The pandemic has been challenging for many small brewers. Although draft beer sales in the US were down more than 40% in 2020, the number of craft breweries increased to an all-time high of 8,764. The popularity of these smaller breweries shows their resilience to weathering the worst of economic conditions. Although each brewery has a unique brewing style and operation, they all require the use of steam to brew. Proper boiler operation and maintenance is important to ensure an uninterrupted steam supply during brews. However, due to how small breweries operate, effectively managing oxygen corrosion can be very challenging.
Water treatment makes good economic sense. An effective water treatment program helps maximize the life, efficiency, reliability, and safety of boiler and cooling systems and minimizes total operating costs. Water treatment only represents a small percentage of the costs associated with operating a boiler or cooling system. However, this small percentage dramatically influences the total operating costs (fuel, water, maintenance, and labor).
Transferring heat into a process or rejecting excess heat from your facility is critical to keeping your facility up and running. Failure to transfer heat effectively to and from your equipment and processes may lead to increased operating costs, downtime, unscheduled maintenance, and reduced equipment life. Heat always flows from higher temperature to lower temperature in one of three ways: conduction, convection, and radiation.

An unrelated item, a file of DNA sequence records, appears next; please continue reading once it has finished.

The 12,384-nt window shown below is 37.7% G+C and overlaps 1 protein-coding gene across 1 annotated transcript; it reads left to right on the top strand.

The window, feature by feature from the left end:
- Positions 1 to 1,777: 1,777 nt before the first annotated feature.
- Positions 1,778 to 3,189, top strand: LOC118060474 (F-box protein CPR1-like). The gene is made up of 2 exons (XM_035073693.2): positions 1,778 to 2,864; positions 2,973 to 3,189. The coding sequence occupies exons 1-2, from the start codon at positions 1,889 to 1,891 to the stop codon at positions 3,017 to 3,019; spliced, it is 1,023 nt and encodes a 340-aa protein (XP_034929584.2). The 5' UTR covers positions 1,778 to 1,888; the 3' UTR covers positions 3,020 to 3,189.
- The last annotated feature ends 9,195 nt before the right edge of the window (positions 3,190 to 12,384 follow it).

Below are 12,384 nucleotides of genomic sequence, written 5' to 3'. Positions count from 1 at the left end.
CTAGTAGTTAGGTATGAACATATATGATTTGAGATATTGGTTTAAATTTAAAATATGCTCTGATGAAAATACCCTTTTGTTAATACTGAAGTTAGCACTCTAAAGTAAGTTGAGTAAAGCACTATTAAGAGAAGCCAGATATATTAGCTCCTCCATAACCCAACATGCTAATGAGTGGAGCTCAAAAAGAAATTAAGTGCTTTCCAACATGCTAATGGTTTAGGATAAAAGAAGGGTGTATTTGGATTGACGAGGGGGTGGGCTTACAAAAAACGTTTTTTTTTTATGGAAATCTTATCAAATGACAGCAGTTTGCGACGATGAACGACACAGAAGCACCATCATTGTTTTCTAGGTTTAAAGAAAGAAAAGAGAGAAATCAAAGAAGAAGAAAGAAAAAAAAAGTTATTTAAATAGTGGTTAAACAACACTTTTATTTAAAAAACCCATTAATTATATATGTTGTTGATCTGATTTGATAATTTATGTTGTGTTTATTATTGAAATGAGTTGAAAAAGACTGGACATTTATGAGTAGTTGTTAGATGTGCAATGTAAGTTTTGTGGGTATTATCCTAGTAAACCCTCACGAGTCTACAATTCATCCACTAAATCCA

Modern boiler plants are increasingly focused on energy efficiency, reducing their physical footprint, as well as minimizing capital and installation costs. Companies are striving to keep their total cost of operation as low as possible to remain competitive in the global economy. One of the challenges is having a steam supply that can handle large variations in demand. If the boiler is too small to handle peak demands, the plant cannot operate as designed. If the boiler is sized to handle short bursts of steam, the boiler may be oversized and have higher energy input versus output due to lower efficiencies at lower loads.
One Water Treater’s Perspective
Covid-19 has rapidly altered the daily life of Americans in a way that few other events have and industrial water treatment professionals are no exception. Field service representatives have had to deal with new access restrictions at customer sites, corporate engineering staff are working from home and learning how to remotely diagnose problems and support field staff, supply chains have been strained, and shipping has dealt with massive increases in volume. All of these challenges have caused companies to take a step back and look introspectively at their business model and see what changes they can make to become more nimble and efficient. What does this mean for the future of industrial water treatment?